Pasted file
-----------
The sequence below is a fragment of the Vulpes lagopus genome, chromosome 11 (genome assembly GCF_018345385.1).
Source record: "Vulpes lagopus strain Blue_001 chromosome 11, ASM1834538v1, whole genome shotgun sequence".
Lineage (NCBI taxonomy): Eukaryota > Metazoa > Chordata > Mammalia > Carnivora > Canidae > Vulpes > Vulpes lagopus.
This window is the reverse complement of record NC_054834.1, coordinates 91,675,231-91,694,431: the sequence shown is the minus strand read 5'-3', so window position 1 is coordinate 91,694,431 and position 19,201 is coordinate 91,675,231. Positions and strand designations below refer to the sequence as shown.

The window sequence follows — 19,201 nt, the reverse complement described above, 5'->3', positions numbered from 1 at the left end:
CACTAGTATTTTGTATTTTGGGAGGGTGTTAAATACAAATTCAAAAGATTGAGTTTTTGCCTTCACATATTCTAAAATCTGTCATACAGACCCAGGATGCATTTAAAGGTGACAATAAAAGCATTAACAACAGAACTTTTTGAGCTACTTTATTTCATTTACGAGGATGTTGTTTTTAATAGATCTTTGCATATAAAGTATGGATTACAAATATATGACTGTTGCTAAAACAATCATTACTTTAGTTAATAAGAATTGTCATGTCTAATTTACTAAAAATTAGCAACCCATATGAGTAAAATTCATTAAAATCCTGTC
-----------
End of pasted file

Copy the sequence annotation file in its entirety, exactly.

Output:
The sequence below is a fragment of the Vulpes lagopus genome, chromosome 11 (genome assembly GCF_018345385.1).
Source record: "Vulpes lagopus strain Blue_001 chromosome 11, ASM1834538v1, whole genome shotgun sequence".
Lineage (NCBI taxonomy): Eukaryota > Metazoa > Chordata > Mammalia > Carnivora > Canidae > Vulpes > Vulpes lagopus.
This window is the reverse complement of record NC_054834.1, coordinates 91,675,231-91,694,431: the sequence shown is the minus strand read 5'-3', so window position 1 is coordinate 91,694,431 and position 19,201 is coordinate 91,675,231. Positions and strand designations below refer to the sequence as shown.

The window sequence follows — 19,201 nt, the reverse complement described above, 5'->3', positions numbered from 1 at the left end:
CACTAGTATTTTGTATTTTGGGAGGGTGTTAAATACAAATTCAAAAGATTGAGTTTTTGCCTTCACATATTCTAAAATCTGTCATACAGACCCAGGATGCATTTAAAGGTGACAATAAAAGCATTAACAACAGAACTTTTTGAGCTACTTTATTTCATTTACGAGGATGTTGTTTTTAATAGATCTTTGCATATAAAGTATGGATTACAAATATATGACTGTTGCTAAAACAATCATTACTTTAGTTAATAAGAATTGTCATGTCTAATTTACTAAAAATTAGCAACCCATATGAGTAAAATTCATTAAAATCCTGTC